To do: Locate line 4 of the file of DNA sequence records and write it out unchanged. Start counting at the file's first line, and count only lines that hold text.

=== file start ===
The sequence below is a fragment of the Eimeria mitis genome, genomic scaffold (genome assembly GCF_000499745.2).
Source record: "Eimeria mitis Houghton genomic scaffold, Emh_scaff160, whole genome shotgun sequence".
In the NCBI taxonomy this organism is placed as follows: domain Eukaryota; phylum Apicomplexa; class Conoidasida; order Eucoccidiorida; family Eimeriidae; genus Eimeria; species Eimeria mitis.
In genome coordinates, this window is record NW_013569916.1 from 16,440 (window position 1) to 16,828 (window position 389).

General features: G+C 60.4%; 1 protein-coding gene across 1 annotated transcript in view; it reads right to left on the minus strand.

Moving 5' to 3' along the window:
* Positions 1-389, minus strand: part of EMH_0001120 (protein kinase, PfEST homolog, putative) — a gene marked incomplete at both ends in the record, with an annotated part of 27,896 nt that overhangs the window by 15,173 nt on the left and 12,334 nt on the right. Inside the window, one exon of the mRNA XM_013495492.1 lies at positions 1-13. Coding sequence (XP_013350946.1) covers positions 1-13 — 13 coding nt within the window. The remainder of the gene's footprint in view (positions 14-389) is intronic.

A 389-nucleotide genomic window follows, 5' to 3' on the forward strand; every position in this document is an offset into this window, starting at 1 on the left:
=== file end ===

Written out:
In genome coordinates, this window is record NW_013569916.1 from 16,440 (window position 1) to 16,828 (window position 389).